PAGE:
Dear Colorado Public Radio, Am I Crazy?

I think I’m going crazy. Which is concerning because I’ve known I have a bipolar disorder for a very long time, but I’ve learned to recognize it for what it is, an illness. With therapy, meds, and an amazing support team, I truly believed I had re-established a firm grip on reality, but I think I might have been mistaken.

You see, I wanted to learn more about what the Colorado candidates in the upcoming election plan to do about mental health. After all, Colorado has the 7th highest suicide rate in the nation. Colorado Springs and Denver have the 2nd and 8th highest suicide rates of all cities in the United States.

As an avid listener and fan of Colorado Public Radio, I, of course, went to to read through their Colorado’s Voter’s Guide to the 2016 Election and learn more about where the candidates stood. This is where things get dicey because this is what I found…

“Such as convicted felons or those with mental health issues, cannot purchase them.” -Diana DeGette on gun control


“Legislation to provide resources for mental health crisis intervention services.” -Ed Perlmutter on gun control


Federal gun laws need to address mental health issues and the state of mind of gun buyers. Bill Hammons on gun control

That’s it.

Colorado Public Radio published “Where The Candidates Stand” for more than 25 candidates, and mental health was mentioned three times, and only in the context of gun control.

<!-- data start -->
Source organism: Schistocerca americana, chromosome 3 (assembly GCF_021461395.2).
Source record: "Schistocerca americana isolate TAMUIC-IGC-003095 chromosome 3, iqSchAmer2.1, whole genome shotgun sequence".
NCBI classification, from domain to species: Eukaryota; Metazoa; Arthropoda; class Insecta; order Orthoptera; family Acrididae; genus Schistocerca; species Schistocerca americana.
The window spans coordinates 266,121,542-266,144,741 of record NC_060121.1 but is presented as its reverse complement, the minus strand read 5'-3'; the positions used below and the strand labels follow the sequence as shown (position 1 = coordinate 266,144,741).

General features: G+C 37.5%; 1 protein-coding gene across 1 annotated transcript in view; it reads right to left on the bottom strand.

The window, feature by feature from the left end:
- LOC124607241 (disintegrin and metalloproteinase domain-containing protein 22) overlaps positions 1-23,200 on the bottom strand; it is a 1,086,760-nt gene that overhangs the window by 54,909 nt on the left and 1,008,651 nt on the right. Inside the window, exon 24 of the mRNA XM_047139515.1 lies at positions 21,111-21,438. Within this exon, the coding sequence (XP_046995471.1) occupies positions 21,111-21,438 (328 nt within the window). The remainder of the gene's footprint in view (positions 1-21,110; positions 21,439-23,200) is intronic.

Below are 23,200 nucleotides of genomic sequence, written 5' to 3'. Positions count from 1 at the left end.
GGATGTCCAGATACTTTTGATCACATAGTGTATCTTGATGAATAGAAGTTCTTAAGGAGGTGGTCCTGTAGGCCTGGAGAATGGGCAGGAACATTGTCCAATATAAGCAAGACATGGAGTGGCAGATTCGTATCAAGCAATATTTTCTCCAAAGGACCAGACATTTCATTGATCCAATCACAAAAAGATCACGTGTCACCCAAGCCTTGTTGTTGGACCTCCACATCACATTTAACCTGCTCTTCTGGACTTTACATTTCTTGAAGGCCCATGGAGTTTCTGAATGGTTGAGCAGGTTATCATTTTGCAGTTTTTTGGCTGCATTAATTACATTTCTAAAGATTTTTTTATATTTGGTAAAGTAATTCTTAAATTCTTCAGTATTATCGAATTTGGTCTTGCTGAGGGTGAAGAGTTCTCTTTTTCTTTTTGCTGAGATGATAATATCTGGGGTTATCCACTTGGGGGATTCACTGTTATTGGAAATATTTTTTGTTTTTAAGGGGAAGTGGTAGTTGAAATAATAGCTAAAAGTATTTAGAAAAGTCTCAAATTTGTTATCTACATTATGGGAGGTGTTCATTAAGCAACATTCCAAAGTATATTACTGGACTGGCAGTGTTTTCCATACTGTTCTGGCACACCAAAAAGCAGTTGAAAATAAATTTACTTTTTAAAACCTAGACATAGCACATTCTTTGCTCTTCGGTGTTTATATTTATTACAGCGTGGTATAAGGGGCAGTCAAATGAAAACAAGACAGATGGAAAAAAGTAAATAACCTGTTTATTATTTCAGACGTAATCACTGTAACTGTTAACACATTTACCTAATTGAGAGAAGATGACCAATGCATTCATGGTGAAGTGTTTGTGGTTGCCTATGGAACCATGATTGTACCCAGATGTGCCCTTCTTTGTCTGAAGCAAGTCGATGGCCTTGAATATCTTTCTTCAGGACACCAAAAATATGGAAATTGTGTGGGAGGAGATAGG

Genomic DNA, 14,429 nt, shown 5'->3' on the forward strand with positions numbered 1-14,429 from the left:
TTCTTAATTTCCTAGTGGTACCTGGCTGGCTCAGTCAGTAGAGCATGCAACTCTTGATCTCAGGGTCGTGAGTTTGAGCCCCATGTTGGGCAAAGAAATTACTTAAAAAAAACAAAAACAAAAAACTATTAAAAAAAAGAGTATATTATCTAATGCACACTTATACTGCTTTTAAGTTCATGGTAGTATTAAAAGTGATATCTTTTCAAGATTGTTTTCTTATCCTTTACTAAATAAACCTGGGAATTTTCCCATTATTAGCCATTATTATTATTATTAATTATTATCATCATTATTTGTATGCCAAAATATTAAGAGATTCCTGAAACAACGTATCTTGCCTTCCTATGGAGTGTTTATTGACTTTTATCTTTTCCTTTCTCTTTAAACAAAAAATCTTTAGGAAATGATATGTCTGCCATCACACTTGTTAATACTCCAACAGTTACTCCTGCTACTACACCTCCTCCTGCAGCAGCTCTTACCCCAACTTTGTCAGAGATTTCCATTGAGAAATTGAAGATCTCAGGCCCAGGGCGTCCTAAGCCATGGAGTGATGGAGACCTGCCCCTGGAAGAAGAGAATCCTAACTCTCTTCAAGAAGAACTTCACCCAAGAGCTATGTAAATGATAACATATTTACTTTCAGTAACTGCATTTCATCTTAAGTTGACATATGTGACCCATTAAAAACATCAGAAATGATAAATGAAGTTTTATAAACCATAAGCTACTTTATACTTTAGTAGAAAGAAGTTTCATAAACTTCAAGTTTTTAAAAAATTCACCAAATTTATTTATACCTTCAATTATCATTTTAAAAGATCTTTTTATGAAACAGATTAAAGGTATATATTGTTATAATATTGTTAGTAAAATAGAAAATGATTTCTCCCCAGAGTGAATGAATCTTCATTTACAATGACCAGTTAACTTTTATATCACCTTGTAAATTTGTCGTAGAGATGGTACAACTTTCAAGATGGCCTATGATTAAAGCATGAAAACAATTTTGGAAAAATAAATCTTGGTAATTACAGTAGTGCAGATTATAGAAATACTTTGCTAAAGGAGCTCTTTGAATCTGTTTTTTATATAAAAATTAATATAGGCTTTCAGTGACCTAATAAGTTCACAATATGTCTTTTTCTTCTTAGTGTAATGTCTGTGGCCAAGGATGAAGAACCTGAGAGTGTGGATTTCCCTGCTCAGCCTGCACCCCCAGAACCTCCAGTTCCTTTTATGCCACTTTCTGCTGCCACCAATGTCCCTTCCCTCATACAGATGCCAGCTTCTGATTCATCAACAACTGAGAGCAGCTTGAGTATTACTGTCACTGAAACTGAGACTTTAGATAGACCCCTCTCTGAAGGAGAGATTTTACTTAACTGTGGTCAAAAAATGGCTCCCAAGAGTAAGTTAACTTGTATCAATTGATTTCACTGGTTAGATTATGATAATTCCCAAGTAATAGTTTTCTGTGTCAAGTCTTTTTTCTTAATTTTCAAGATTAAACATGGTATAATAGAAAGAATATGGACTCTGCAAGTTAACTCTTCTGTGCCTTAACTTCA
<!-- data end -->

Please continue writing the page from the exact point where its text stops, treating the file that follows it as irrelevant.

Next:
According to CDC data, 1,058 Coloradans died by suicide in 2014, 1015 more than Columbine, Aurora, Planned Parenthood, and every other Colorado mass shooting combined, and fewer than 5% of the 120,000 gun-related killings in the United States between 2001 and 2010 were perpetrated by people diagnosed with mental illness anyways.

It’s not all bad news. In fact, there are a lot of reasons for hope in the Centennial State. Colorado is home to groups like Sigmend, the Carson J. Spencer Foundation, and the National Behavioral Health Innovation Center who are working with our businesses and communities, making great strides, and providing examples of how to properly address the problem.

So surely our candidates have a better strategy to prevent suicide than to prevent people from getting guns. They cannot think that taking away a gun is going to give enough hope to someone intent on killing themselves for them to reconsider and get treatment.

That’s when I realized, yep, I’m nuts. I realized the candidates didn’t say more because CPR didn’t ask a single question specific to mental health. There’s no way Colorado would be facing a crisis this severe without Colorado Public Radio asking a single candidate about it.

I mean, that would just be crazy…

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